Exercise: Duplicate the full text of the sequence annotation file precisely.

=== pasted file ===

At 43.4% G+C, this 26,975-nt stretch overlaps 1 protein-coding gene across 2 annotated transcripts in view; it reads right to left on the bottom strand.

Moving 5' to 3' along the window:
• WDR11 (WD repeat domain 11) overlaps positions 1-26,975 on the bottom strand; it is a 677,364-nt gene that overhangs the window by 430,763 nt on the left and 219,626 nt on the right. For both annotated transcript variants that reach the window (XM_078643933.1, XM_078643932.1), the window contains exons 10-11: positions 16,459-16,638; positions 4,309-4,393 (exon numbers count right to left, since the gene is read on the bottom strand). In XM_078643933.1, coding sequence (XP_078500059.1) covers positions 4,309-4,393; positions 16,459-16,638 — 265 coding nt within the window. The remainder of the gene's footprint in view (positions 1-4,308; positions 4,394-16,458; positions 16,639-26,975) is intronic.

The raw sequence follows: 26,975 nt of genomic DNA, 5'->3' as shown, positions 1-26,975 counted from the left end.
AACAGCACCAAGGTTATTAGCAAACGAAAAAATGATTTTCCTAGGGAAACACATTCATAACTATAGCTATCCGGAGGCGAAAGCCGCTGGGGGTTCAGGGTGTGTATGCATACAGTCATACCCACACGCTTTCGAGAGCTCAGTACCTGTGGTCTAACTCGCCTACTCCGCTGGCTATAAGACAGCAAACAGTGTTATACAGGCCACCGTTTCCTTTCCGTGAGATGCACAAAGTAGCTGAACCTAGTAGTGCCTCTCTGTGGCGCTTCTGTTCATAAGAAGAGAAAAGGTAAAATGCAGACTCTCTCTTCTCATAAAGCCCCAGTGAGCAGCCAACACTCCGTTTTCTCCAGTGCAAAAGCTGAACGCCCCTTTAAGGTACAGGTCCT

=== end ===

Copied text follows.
At 43.4% G+C, this 26,975-nt stretch overlaps 1 protein-coding gene across 2 annotated transcripts in view; it reads right to left on the bottom strand.

Moving 5' to 3' along the window:
• WDR11 (WD repeat domain 11) overlaps positions 1-26,975 on the bottom strand; it is a 677,364-nt gene that overhangs the window by 430,763 nt on the left and 219,626 nt on the right. For both annotated transcript variants that reach the window (XM_078643933.1, XM_078643932.1), the window contains exons 10-11: positions 16,459-16,638; positions 4,309-4,393 (exon numbers count right to left, since the gene is read on the bottom strand). In XM_078643933.1, coding sequence (XP_078500059.1) covers positions 4,309-4,393; positions 16,459-16,638 — 265 coding nt within the window. The remainder of the gene's footprint in view (positions 1-4,308; positions 4,394-16,458; positions 16,639-26,975) is intronic.

The raw sequence follows: 26,975 nt of genomic DNA, 5'->3' as shown, positions 1-26,975 counted from the left end.
AACAGCACCAAGGTTATTAGCAAACGAAAAAATGATTTTCCTAGGGAAACACATTCATAACTATAGCTATCCGGAGGCGAAAGCCGCTGGGGGTTCAGGGTGTGTATGCATACAGTCATACCCACACGCTTTCGAGAGCTCAGTACCTGTGGTCTAACTCGCCTACTCCGCTGGCTATAAGACAGCAAACAGTGTTATACAGGCCACCGTTTCCTTTCCGTGAGATGCACAAAGTAGCTGAACCTAGTAGTGCCTCTCTGTGGCGCTTCTGTTCATAAGAAGAGAAAAGGTAAAATGCAGACTCTCTCTTCTCATAAAGCCCCAGTGAGCAGCCAACACTCCGTTTTCTCCAGTGCAAAAGCTGAACGCCCCTTTAAGGTACAGGTCCT